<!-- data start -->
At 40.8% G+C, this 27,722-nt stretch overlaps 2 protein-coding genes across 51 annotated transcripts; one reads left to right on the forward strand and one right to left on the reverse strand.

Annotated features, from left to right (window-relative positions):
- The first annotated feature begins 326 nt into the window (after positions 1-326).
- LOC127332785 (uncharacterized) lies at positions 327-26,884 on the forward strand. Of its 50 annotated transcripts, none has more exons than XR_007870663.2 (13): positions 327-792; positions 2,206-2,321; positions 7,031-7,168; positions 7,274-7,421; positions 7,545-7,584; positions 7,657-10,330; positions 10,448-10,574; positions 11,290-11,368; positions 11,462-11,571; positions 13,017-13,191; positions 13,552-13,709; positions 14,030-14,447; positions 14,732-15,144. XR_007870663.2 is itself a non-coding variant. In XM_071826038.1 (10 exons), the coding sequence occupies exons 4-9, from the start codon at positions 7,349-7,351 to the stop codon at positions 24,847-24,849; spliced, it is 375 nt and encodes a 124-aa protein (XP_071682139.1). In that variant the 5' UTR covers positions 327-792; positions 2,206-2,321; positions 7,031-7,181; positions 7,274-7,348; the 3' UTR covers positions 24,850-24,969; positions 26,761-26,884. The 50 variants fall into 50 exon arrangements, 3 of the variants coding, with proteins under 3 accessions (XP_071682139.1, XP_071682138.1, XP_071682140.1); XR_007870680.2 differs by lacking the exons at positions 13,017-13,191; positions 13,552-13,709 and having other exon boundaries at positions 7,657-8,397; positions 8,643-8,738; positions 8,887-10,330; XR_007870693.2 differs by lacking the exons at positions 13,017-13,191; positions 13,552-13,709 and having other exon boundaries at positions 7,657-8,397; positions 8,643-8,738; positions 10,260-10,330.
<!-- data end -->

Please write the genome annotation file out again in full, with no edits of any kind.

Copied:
At 40.8% G+C, this 27,722-nt stretch overlaps 2 protein-coding genes across 51 annotated transcripts; one reads left to right on the forward strand and one right to left on the reverse strand.

Annotated features, from left to right (window-relative positions):
- The first annotated feature begins 326 nt into the window (after positions 1-326).
- LOC127332785 (uncharacterized) lies at positions 327-26,884 on the forward strand. Of its 50 annotated transcripts, none has more exons than XR_007870663.2 (13): positions 327-792; positions 2,206-2,321; positions 7,031-7,168; positions 7,274-7,421; positions 7,545-7,584; positions 7,657-10,330; positions 10,448-10,574; positions 11,290-11,368; positions 11,462-11,571; positions 13,017-13,191; positions 13,552-13,709; positions 14,030-14,447; positions 14,732-15,144. XR_007870663.2 is itself a non-coding variant. In XM_071826038.1 (10 exons), the coding sequence occupies exons 4-9, from the start codon at positions 7,349-7,351 to the stop codon at positions 24,847-24,849; spliced, it is 375 nt and encodes a 124-aa protein (XP_071682139.1). In that variant the 5' UTR covers positions 327-792; positions 2,206-2,321; positions 7,031-7,181; positions 7,274-7,348; the 3' UTR covers positions 24,850-24,969; positions 26,761-26,884. The 50 variants fall into 50 exon arrangements, 3 of the variants coding, with proteins under 3 accessions (XP_071682139.1, XP_071682138.1, XP_071682140.1); XR_007870680.2 differs by lacking the exons at positions 13,017-13,191; positions 13,552-13,709 and having other exon boundaries at positions 7,657-8,397; positions 8,643-8,738; positions 8,887-10,330; XR_007870693.2 differs by lacking the exons at positions 13,017-13,191; positions 13,552-13,709 and having other exon boundaries at positions 7,657-8,397; positions 8,643-8,738; positions 10,260-10,330.